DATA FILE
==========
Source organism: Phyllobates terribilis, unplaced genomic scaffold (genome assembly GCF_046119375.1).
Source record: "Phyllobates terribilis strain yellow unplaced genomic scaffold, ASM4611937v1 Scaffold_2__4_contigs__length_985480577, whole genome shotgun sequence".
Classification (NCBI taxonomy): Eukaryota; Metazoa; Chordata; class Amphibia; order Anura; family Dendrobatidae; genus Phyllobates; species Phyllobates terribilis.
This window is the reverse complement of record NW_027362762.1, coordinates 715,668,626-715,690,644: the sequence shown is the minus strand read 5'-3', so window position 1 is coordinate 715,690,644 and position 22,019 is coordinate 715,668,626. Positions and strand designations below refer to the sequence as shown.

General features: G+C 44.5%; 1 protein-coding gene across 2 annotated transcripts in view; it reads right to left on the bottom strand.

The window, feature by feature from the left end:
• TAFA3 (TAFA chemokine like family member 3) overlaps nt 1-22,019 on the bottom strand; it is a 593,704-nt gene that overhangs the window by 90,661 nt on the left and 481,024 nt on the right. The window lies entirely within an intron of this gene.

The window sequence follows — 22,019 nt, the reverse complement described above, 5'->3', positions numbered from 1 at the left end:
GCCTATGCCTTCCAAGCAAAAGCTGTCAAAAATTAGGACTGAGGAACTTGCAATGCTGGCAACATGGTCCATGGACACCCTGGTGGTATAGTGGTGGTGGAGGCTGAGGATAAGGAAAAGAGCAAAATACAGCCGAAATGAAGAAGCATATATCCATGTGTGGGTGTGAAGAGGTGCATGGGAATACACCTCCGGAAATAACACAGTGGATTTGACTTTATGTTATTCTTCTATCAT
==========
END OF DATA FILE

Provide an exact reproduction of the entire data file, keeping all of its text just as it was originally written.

Source organism: Phyllobates terribilis, unplaced genomic scaffold (genome assembly GCF_046119375.1).
Source record: "Phyllobates terribilis strain yellow unplaced genomic scaffold, ASM4611937v1 Scaffold_2__4_contigs__length_985480577, whole genome shotgun sequence".
Classification (NCBI taxonomy): Eukaryota; Metazoa; Chordata; class Amphibia; order Anura; family Dendrobatidae; genus Phyllobates; species Phyllobates terribilis.
This window is the reverse complement of record NW_027362762.1, coordinates 715,668,626-715,690,644: the sequence shown is the minus strand read 5'-3', so window position 1 is coordinate 715,690,644 and position 22,019 is coordinate 715,668,626. Positions and strand designations below refer to the sequence as shown.

General features: G+C 44.5%; 1 protein-coding gene across 2 annotated transcripts in view; it reads right to left on the bottom strand.

The window, feature by feature from the left end:
• TAFA3 (TAFA chemokine like family member 3) overlaps nt 1-22,019 on the bottom strand; it is a 593,704-nt gene that overhangs the window by 90,661 nt on the left and 481,024 nt on the right. The window lies entirely within an intron of this gene.

The window sequence follows — 22,019 nt, the reverse complement described above, 5'->3', positions numbered from 1 at the left end:
GCCTATGCCTTCCAAGCAAAAGCTGTCAAAAATTAGGACTGAGGAACTTGCAATGCTGGCAACATGGTCCATGGACACCCTGGTGGTATAGTGGTGGTGGAGGCTGAGGATAAGGAAAAGAGCAAAATACAGCCGAAATGAAGAAGCATATATCCATGTGTGGGTGTGAAGAGGTGCATGGGAATACACCTCCGGAAATAACACAGTGGATTTGACTTTATGTTATTCTTCTATCAT